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A Well-Traveled Writer Flying Commercial to Little Rock

4 min read

James Fallows has “sort of a primitive and possibly self-destructive aversion” to revisiting the topics of his dozen books. But revisiting friends, as he plans to do Thursday in Little Rock, is different.

A longtime Atlantic correspondent and 1982 National Book Award winner, Fallows will be in town to give the J.N. Heiskell Lecture for Journalism for the Central Arkansas Library System at the Ron Robinson Theater.

He’ll likely touch on some topics he examined two decades ago in “Breaking the News,” a prophetic look at regrettable trends in news coverage, from celebrity journalism and cable TV punditry to “horse-race” political coverage emphasizing who’s up and down, as opposed to illuminating true policy issues.

Fallows will also discuss the vision of 21st-century America he and his co-author gleaned over several years of flying a single-engine plane to dozens of U.S. towns. He and Deborah Fallows published “Our Towns: A 100,000-Mile Journey Into the Heart of America” about three months ago. It profiles towns where local coalitions are defying divisive national political rancor and teaming up against opioid addiction, crime and economic displacement.

The audience is likely to include Bill Whitworth, a Hot Springs native and Fallows’ editor for 20 years at the Atlantic. Whitworth, an Arkansas Gazette reporter in his youth, followed “True Grit” author Charles Portis to New York in 1963 for fame at the Herald Tribune and then New Yorker, where he wrote “Talk of the Town” and celebrity pieces and eventually became an associate editor.

Groomed to succeed legendary New Yorker Editor William Shawn, Whitworth instead hired on as editor-in-chief at the Atlantic after real estate mogul Mortimer Zuckerman bought the magazine in 1980, according to the Encyclopedia of Arkansas History & Culture.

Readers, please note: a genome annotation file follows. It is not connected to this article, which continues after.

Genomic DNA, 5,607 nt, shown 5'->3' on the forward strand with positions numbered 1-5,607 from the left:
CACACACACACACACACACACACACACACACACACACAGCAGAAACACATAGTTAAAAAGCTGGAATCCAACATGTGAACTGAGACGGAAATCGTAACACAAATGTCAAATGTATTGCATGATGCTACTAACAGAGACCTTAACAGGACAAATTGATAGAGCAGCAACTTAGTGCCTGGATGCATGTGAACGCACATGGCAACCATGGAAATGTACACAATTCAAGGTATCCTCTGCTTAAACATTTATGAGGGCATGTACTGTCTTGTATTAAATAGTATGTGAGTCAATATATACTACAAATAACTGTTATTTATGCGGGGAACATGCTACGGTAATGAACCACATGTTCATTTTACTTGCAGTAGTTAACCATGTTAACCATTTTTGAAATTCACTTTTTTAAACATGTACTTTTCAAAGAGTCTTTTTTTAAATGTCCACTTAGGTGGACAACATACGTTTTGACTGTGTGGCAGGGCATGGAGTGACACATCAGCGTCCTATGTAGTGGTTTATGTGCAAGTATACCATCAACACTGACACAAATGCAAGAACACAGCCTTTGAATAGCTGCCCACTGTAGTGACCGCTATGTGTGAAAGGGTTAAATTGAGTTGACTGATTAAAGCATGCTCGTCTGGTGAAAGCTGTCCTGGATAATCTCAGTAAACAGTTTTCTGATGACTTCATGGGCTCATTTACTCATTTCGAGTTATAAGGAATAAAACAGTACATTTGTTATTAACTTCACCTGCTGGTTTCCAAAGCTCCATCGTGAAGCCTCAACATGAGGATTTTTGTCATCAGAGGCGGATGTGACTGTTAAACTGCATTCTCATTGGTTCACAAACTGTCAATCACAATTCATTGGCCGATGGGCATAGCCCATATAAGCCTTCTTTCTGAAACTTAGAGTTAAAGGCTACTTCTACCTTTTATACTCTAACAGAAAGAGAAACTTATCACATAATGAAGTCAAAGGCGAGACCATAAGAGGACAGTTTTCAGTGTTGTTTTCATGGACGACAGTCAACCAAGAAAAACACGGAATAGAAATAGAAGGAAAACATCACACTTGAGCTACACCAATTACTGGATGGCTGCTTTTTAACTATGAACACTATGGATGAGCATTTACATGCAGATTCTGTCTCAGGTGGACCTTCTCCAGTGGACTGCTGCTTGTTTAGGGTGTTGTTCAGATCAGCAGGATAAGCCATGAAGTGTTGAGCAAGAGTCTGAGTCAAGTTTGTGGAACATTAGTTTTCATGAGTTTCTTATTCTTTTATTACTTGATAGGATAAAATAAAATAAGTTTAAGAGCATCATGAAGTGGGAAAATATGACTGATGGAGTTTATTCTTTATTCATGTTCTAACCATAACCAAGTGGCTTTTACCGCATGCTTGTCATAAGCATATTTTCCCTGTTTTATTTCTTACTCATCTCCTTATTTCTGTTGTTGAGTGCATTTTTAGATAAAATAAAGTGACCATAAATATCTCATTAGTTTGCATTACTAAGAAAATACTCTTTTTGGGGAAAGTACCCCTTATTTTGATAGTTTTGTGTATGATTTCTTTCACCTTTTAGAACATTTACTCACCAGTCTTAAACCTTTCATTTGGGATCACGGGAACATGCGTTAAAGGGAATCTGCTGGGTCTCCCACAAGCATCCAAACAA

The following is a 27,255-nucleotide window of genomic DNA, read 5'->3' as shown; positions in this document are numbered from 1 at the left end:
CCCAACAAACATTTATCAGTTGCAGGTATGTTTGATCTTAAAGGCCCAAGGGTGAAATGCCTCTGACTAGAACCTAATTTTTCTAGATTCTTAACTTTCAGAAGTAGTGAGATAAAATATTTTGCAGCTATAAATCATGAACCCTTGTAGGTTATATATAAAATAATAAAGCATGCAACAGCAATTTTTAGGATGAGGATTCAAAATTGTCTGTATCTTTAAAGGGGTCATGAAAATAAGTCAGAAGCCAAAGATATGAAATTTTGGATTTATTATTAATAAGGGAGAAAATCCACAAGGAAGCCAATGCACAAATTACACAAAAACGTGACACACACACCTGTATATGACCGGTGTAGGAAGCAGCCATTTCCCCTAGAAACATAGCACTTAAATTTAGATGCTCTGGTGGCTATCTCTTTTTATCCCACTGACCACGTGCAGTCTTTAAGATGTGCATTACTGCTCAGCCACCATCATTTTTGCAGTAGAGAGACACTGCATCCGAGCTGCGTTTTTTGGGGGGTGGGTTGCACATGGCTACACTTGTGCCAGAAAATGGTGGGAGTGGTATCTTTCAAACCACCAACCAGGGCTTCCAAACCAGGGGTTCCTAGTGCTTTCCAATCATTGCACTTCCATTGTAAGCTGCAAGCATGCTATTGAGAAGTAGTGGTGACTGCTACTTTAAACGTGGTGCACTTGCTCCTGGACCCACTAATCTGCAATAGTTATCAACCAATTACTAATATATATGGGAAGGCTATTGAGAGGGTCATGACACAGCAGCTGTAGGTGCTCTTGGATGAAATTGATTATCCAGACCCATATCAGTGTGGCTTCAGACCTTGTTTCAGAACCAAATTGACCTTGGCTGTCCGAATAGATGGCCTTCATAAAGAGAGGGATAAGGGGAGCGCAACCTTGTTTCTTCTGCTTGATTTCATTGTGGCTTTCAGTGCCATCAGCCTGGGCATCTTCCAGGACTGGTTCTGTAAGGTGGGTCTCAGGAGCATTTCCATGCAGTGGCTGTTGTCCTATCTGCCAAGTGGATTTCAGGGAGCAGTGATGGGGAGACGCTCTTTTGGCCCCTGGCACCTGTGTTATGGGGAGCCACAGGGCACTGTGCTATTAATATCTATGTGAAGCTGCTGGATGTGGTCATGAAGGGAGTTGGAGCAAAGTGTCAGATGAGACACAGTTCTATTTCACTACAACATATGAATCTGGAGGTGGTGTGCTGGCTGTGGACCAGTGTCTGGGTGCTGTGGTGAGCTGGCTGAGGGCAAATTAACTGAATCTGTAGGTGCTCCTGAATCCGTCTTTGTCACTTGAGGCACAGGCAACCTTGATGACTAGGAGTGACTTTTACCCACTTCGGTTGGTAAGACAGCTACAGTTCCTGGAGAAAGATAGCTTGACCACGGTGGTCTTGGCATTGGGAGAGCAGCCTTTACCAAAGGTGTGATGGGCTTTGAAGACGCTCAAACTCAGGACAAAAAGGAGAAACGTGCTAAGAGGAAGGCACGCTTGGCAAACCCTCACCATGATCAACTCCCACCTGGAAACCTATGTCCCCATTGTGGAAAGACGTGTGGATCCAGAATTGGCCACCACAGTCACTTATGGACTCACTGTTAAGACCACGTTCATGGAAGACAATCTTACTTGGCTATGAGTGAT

A National Magazine Award for general excellence came in 1993, and Whitworth remains editor emeritus. After retirement he returned to Little Rock, where he’s edited Anjelica Huston’s memoir, “A Story Lately Told” — Huston thought he sounded “just like Bill Clinton” — and a biography of Franklin Roosevelt by former media mogul Conrad Black.

“I’m very much looking forward to catching up with him,” Fallows said, underscoring his “loyalty and respect” for Whitworth.

One thing Fallows won’t be doing soon is a Part II to “Breaking the News,” he said in a phone interview from Washington. “It’s been 22 years since the book came out, and it seems in retrospect to be like a lost Eden,” he said. “Cable news was just getting revved up then, and you could still make the point that there should be some distinction between entertainment and journalism. Now that’s almost an impossibly quaint concept.”

Fallows said journalism has faced disruption for hundreds of years. Each era’s technology — radio, television, and even advanced printing itself — led the upheaval. “Time magazine seems antique now, but when it started in 1920 it was kind of the Facebook of its era, delivering new messages to a new audience in a new way,” Fallows said.

But he feels today’s agents of media industry disruption, technology companies, “are not taking responsibility for what they have wrought.” Radio and TV were publicly regulated when they shook things up, and “there was a way to call them into account.”

Now there’s a “faux naive stand” by Facebook, which has begged off weighing the news, arguing instead that it simply connects people. “They’re shocked, just shocked that anything false might be on their site,” Fallows said. “I think a reckoning is coming, not a big government crackdown, but society saying these technologies are too disruptive and potentially destructive to be run with no awareness of their external effects.”

Vanishing local news coverage has become something close to a “civic emergency,” Fallows said. Local exhibit: the shutdown of nearly a dozen small Arkansas papers in a little over a year by GateHouse Media Group.

“We saw everyplace the importance of local journalism, but what’s affecting the industry in general has hit local journalism with a special pressure,” he said. “We could see a combination of actions by universities, NGOs [non-governmental organizations] and entrepreneurs finding new business models.”

He thinks philanthropists could help prop up journalism much as Gilded Age titans supported museums and universities over a century ago. “Retired people and young people could contribute to a sort of ‘Report for America’ model.

“There may be no one answer for saving local journalism,” Fallows said, “but the struggle to find the combination of 10 answers is a genuinely important one.”

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